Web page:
Aladdin: Robin Williams as the Genie Sets the Gold Standard for Hyperactive Supporting Roles
"Aladdin" (1992) was another smash hit for Disney Animation, coming right after classics "The Little Mermaid" and "Beauty and the Beast" to cement the Disney Renaissance. "Aladdin" won Oscars for Best Music, Original Score and Best Music, Original Song ("A Whole New World") and won many other awards. As the first animated film to gross over $200 million, "Aladdin" gained from the deliberate stunt casting of a major movie star, Robin Williams, in the key supporting role of the Genie. After "Aladdin," almost every successful Disney movie with an eye for comedy would have a supporting player go over the top with manic bluster (James Woods as Hades in "Hercules" and Jason Alexander as one of the gargoyles in "The Hunchback of Notre Dame" being two prominent examples). Williams' sheer star power also was seen as making "Aladdin" an event for theatergoers. "Aladdin," thus, accelerated the sea change in Hollywood in which purely voice actors were pushed aside in animated features in favor of celebrities who could help sell the film.
|Robin Williams even looks like a Genie!|
Jafar (Jonathan Freeman), Grand Vizier to the Sultan (Douglas Seale), learns about a magical oil lamp which houses a genie. It is located in the Cave of Wonders, but nobody can enter it without being in great danger. Not wanting to risk his own life, Jafar casts about for a likely helper who has less to lose than he does.
|The magic lamp!|
Jasmine (Linda Larkin), the Sultan's pretty young daughter, meanwhile, becomes frustrated with her life of luxury and seclusion. Since girls just wanna have fun, she runs away to the marketplace, where she meets Aladdin (Scott Weinger, better known as Steve on "Full House") and his kleptomaniac monkey, Abu (Frank Welker). Jasmine and Aladdin become friends, and when Aladdin is arrested, she orders Jafar to release Aladdin immediately. Jafar, though, tells her Aladdin was executed because he has other plans for Aladdin, namely, the Cave of Wonders project.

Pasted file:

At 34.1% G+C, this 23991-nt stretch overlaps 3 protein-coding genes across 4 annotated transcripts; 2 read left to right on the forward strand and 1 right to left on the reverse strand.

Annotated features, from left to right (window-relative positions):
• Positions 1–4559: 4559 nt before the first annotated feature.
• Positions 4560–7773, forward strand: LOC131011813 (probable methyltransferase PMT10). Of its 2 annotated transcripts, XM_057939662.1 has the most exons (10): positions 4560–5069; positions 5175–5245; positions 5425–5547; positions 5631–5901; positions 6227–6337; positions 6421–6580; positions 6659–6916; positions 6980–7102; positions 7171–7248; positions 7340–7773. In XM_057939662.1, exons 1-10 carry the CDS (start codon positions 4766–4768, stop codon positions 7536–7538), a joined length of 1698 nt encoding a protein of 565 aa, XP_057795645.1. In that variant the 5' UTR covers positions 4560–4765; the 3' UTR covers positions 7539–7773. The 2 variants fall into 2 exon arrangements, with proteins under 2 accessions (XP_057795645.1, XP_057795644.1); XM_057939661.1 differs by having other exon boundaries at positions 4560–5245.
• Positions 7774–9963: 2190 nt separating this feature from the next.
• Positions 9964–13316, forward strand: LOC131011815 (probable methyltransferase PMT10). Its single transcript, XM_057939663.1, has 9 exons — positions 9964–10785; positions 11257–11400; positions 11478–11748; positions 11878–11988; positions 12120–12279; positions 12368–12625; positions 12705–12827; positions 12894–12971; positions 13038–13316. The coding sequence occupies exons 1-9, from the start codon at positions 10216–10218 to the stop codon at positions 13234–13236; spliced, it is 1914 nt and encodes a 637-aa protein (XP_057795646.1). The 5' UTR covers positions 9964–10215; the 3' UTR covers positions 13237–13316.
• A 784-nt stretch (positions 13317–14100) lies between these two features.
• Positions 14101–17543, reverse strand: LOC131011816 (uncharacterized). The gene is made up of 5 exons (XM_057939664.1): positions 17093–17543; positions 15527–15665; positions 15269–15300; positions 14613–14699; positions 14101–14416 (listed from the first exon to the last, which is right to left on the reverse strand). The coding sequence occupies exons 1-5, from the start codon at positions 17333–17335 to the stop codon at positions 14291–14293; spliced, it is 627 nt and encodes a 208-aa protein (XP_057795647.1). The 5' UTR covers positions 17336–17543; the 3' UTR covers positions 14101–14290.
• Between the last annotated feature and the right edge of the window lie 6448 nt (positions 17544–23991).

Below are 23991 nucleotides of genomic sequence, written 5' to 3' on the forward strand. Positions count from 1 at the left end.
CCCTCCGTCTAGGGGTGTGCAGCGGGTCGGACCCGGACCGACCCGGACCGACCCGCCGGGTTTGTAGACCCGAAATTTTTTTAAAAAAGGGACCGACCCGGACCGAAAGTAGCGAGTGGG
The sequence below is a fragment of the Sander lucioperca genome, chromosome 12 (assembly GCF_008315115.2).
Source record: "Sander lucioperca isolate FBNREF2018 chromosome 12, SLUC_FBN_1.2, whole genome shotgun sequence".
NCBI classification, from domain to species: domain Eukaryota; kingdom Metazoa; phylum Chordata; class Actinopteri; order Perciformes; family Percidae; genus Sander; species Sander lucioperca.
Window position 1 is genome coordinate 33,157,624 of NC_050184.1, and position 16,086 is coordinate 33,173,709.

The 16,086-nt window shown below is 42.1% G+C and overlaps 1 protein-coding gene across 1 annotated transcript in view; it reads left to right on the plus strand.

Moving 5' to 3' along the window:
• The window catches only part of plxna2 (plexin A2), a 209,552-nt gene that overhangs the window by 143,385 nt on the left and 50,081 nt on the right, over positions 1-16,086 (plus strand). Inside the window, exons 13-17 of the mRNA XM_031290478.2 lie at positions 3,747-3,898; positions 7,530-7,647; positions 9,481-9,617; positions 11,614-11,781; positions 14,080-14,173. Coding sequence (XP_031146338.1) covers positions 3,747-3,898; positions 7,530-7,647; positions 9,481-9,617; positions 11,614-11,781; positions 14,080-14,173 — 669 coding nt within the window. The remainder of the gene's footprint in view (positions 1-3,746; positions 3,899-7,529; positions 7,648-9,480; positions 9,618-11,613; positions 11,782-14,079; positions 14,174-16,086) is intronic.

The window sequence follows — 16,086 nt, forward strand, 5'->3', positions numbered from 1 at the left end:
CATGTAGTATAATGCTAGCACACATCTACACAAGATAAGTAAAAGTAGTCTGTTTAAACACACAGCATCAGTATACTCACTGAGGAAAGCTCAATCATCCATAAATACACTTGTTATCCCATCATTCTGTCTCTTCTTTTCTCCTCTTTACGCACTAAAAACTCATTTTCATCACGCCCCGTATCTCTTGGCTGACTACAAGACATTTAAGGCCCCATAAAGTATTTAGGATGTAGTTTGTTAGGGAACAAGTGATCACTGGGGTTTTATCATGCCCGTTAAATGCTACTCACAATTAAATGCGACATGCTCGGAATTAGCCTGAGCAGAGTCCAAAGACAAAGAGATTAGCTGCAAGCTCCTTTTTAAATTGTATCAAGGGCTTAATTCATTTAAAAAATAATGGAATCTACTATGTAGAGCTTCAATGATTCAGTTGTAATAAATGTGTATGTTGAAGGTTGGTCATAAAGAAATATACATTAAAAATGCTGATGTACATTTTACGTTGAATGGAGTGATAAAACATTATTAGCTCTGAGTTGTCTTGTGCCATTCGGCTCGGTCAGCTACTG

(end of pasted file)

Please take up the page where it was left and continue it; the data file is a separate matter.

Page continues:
|We're going to be best buddies. Right? Right?|
Disguising himself, Jafar takes Aladdin and his monkey to the Cave of Wonders. Aladdin and Abu manage to get inside safely, and a magic carpet appears to take them to the lamp. Abu plays with a ruby, causing the cave to collapse. The magic carpet barely gets Aladdin and Abu back to the entrance with the lamp, which Aladdin, not knowing its power, gives to Jafar as agreed. Jafar, slimey snake that he is, double crosses Aladdin and tries to kill Aladdin to keep him quiet. Abu, though, saves Aladdin by biting Jafar in the arm, which causes Jafar to drop the lamp, which Aladdin and Abu retrieve. The cave then closes as Aladdin and Abut fall back into it, imprisoning Aladdin, Abu. the carpet and the lamp, but at least separating them from Jafar.
|I am powerful. I am!|
|I'm the sultan, and you're not!|
Jafar captures Aladdin and throws him into the ocean, so Aladdin has to use up his second wish to save himself. Aladdin returns to the palace, frightening Jafar, but Jafar's pet parrot Iago (Gilbert Gottfried) steals the lamp and Jafar in turn is granted three wishes. He uses two of them to become Sultan and the most powerful Sorcerer in the world. He then exiles Aladdin and Abu to a frozen wasteland, but Aladdin still has the magic carpet. He uses it to try to steal back the lamp and then confronts Jafar. They then have a final showdown, with Jafar turning into a giant Cobra and boasting that he is the most powerful entity in the world - but is he really?